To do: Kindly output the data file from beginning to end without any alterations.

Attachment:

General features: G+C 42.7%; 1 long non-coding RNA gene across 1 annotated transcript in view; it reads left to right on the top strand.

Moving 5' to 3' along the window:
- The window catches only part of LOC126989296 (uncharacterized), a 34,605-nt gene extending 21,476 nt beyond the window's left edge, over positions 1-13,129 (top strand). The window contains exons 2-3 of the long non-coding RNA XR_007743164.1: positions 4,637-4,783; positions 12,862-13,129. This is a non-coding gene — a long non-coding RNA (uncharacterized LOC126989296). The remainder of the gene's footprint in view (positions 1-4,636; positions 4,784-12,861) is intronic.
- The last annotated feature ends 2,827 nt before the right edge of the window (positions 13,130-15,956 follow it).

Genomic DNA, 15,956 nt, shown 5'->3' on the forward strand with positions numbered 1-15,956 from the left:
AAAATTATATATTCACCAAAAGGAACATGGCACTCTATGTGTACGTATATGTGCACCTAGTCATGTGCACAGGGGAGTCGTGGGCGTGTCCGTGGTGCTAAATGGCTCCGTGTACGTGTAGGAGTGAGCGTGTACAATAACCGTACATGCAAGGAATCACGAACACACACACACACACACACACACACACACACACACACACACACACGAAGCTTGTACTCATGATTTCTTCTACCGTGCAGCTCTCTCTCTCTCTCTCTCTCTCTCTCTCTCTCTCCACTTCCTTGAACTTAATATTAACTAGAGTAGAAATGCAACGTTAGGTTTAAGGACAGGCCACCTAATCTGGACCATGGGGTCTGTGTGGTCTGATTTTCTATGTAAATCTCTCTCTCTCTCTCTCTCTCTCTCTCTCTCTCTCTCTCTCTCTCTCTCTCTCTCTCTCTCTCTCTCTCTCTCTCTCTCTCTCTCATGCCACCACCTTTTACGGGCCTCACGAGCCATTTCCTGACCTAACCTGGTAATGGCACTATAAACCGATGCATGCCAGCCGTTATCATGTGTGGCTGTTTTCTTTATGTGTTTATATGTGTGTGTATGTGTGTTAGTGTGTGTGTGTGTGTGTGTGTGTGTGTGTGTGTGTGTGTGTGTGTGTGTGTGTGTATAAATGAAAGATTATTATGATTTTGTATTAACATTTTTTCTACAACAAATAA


General features: G+C 42.7%; 1 long non-coding RNA gene across 1 annotated transcript in view; it reads left to right on the top strand.

Moving 5' to 3' along the window:
- The window catches only part of LOC126989296 (uncharacterized), a 34,605-nt gene extending 21,476 nt beyond the window's left edge, over positions 1-13,129 (top strand). The window contains exons 2-3 of the long non-coding RNA XR_007743164.1: positions 4,637-4,783; positions 12,862-13,129. This is a non-coding gene — a long non-coding RNA (uncharacterized LOC126989296). The remainder of the gene's footprint in view (positions 1-4,636; positions 4,784-12,861) is intronic.
- The last annotated feature ends 2,827 nt before the right edge of the window (positions 13,130-15,956 follow it).

Genomic DNA, 15,956 nt, shown 5'->3' on the forward strand with positions numbered 1-15,956 from the left:
AAAATTATATATTCACCAAAAGGAACATGGCACTCTATGTGTACGTATATGTGCACCTAGTCATGTGCACAGGGGAGTCGTGGGCGTGTCCGTGGTGCTAAATGGCTCCGTGTACGTGTAGGAGTGAGCGTGTACAATAACCGTACATGCAAGGAATCACGAACACACACACACACACACACACACACACACACACACACACACACACGAAGCTTGTACTCATGATTTCTTCTACCGTGCAGCTCTCTCTCTCTCTCTCTCTCTCTCTCTCTCTCTCCACTTCCTTGAACTTAATATTAACTAGAGTAGAAATGCAACGTTAGGTTTAAGGACAGGCCACCTAATCTGGACCATGGGGTCTGTGTGGTCTGATTTTCTATGTAAATCTCTCTCTCTCTCTCTCTCTCTCTCTCTCTCTCTCTCTCTCTCTCTCTCTCTCTCTCTCTCTCTCTCTCTCTCTCTCTCTCTCTCATGCCACCACCTTTTACGGGCCTCACGAGCCATTTCCTGACCTAACCTGGTAATGGCACTATAAACCGATGCATGCCAGCCGTTATCATGTGTGGCTGTTTTCTTTATGTGTTTATATGTGTGTGTATGTGTGTTAGTGTGTGTGTGTGTGTGTGTGTGTGTGTGTGTGTGTGTGTGTGTGTGTGTGTGTGTATAAATGAAAGATTATTATGATTTTGTATTAACATTTTTTCTACAACAAATAA